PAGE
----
UBC Theses and Dissertations
Evaluating omics-based tests with Bayesian Decision Curve Analysis Netto Flores Cruz, Giuliano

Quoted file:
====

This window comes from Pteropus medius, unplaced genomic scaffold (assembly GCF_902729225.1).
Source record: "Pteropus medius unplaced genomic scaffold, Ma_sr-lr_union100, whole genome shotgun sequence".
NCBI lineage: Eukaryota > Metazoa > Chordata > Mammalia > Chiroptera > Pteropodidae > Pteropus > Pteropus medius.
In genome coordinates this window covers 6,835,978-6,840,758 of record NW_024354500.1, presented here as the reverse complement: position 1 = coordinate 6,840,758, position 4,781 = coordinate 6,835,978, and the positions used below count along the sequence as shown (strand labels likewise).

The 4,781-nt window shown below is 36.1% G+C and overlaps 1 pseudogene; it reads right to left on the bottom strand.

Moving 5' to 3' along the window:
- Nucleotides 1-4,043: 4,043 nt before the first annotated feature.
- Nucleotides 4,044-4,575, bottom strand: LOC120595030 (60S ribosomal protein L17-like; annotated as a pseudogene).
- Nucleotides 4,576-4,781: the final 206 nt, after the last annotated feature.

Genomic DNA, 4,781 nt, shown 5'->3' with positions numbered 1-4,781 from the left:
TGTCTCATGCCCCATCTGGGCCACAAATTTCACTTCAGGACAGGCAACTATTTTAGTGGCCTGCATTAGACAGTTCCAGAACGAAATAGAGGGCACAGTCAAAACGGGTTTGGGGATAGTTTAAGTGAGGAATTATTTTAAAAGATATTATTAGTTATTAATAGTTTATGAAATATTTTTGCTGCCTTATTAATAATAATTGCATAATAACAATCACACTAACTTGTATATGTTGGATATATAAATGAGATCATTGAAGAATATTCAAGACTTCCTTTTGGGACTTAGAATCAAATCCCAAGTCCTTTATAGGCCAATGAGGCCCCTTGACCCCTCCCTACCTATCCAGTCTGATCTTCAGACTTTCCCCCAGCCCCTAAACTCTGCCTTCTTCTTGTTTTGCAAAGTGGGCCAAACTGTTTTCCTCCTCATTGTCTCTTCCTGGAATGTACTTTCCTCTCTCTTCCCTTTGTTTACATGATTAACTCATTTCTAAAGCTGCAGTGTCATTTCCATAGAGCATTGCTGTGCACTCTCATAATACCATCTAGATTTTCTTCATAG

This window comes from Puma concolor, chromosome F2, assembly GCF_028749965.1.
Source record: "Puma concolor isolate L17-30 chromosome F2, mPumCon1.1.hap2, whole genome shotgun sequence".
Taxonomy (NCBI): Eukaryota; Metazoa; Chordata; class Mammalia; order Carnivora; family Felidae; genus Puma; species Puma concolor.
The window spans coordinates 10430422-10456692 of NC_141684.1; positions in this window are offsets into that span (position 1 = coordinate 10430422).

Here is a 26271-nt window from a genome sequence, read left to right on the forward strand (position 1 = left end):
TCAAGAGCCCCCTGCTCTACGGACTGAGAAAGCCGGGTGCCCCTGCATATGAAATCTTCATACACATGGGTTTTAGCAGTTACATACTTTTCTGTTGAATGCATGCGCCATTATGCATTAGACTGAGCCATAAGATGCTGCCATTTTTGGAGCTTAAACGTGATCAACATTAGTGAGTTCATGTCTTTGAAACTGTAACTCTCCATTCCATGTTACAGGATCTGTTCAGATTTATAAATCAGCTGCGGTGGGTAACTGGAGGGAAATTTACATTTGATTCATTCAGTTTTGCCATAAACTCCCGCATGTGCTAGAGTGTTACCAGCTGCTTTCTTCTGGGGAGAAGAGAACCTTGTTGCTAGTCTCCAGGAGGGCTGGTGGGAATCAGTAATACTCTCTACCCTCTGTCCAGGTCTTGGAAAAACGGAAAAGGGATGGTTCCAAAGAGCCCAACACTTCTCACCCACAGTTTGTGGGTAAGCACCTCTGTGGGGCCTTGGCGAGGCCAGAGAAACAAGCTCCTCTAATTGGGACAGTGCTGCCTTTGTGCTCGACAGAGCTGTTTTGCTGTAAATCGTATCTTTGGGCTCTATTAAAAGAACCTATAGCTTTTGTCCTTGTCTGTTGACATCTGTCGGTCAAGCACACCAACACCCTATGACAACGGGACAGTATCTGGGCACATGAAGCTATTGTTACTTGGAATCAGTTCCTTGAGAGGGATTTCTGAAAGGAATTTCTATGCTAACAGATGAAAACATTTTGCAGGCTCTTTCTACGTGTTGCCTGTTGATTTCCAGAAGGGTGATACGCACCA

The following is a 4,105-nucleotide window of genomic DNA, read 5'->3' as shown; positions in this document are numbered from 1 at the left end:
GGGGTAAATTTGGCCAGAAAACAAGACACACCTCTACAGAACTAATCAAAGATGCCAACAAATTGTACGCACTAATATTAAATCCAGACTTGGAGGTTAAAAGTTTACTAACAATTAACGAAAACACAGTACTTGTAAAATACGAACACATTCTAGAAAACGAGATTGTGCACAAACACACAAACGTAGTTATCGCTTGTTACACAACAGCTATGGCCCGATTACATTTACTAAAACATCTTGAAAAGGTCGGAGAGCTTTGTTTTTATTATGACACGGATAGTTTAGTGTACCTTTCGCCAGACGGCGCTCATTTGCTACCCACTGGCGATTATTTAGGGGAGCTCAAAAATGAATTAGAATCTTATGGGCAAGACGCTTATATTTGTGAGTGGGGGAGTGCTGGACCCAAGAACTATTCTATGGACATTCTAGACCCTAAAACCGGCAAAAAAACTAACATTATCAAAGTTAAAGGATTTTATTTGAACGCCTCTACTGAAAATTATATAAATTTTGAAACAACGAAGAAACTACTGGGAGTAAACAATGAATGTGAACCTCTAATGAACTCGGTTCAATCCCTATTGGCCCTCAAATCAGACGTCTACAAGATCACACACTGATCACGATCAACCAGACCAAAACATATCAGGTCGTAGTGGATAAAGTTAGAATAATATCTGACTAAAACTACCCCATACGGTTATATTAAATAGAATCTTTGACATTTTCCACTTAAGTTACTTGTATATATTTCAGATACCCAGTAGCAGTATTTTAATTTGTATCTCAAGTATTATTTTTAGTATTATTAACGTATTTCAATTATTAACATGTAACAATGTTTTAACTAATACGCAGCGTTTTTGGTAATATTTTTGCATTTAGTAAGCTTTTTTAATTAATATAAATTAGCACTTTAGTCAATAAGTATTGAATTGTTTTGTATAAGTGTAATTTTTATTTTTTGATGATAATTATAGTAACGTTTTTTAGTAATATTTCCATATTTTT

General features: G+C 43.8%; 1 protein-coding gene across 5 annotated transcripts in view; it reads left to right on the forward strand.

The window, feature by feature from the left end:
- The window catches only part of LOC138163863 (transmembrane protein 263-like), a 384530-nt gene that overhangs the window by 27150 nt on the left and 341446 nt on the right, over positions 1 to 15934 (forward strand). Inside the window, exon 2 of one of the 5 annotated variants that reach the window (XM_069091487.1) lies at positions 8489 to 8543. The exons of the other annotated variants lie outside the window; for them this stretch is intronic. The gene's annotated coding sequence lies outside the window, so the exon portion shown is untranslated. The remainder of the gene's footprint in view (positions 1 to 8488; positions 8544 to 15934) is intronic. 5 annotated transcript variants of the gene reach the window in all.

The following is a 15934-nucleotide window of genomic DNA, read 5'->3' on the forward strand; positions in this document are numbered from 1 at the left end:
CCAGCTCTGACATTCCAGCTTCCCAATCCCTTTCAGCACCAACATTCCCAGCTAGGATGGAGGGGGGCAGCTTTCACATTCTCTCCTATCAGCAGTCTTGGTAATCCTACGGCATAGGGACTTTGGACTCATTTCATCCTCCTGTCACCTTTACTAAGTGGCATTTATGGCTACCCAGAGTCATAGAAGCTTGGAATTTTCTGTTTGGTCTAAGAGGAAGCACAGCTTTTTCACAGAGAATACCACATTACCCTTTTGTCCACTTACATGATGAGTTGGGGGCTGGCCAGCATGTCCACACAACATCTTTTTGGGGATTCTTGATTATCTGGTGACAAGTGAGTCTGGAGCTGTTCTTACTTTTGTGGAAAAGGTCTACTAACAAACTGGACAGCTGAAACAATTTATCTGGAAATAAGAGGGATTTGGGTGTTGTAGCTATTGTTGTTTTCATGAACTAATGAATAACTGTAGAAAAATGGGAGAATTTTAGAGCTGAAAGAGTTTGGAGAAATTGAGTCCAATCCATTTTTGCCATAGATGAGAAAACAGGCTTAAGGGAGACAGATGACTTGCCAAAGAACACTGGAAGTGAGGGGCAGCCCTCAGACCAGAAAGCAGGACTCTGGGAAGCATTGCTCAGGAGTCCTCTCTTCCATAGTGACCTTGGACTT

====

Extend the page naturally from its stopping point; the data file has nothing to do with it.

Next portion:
Omics-based tests (OBTs) combine high-dimensional omics features into clinical prediction models that predict diagnosis, prognosis, or treatment effects. Past incidences of premature implementa- tion of OBTs into clinical trials have demonstrated the need for increased rigour in their clinical evaluation. However, their performance assessment is often limited to classification metrics such as sensitivity and specificity, with little regard for formal analysis of clinical decision-making. Decision curve analysis (DCA) complements classification metrics by combining classical assessment of pre- dictive performance with the consequences of using a test or model to guide clinical decisions. In DCA, the best clinical decision strategy, such as diagnosing or treating based on an OBT, is the one that maximizes the concept of net benefit: the net number of true positives (or negatives) provided by a given clinical decision strategy. Before reaching real patients, we must be sufficiently confi- dent that new OBTs actually provide superior clinical decision strategies, as compared to default, standard-of-care strategies. Trained on hundreds to thousands of features, OBTs are particularly prone to chance results. In this context, the present work develops parametric Bayesian approaches to DCA that allow uncertainty quantification around four fundamental concerns when evaluating OBT-guided clinical decision strategies: (i) which strategies are clinically useful, (ii) what is the best available decision strategy, (iii) direct pairwise comparisons between strategies, and (iv) what is the consequence of the current level of uncertainty. We evaluate the methods using simulation studies and present a comprehensive case study. We also provide an application to a recently- developed OBT for multi-cancer early detection. Software implementation of the method is freely available in the bayesDCA R package. Ultimately, the Bayesian DCA workflow may help clinicians and health policymakers make better-informed decisions when choosing and implementing clinical decision strategies based on OBTs.
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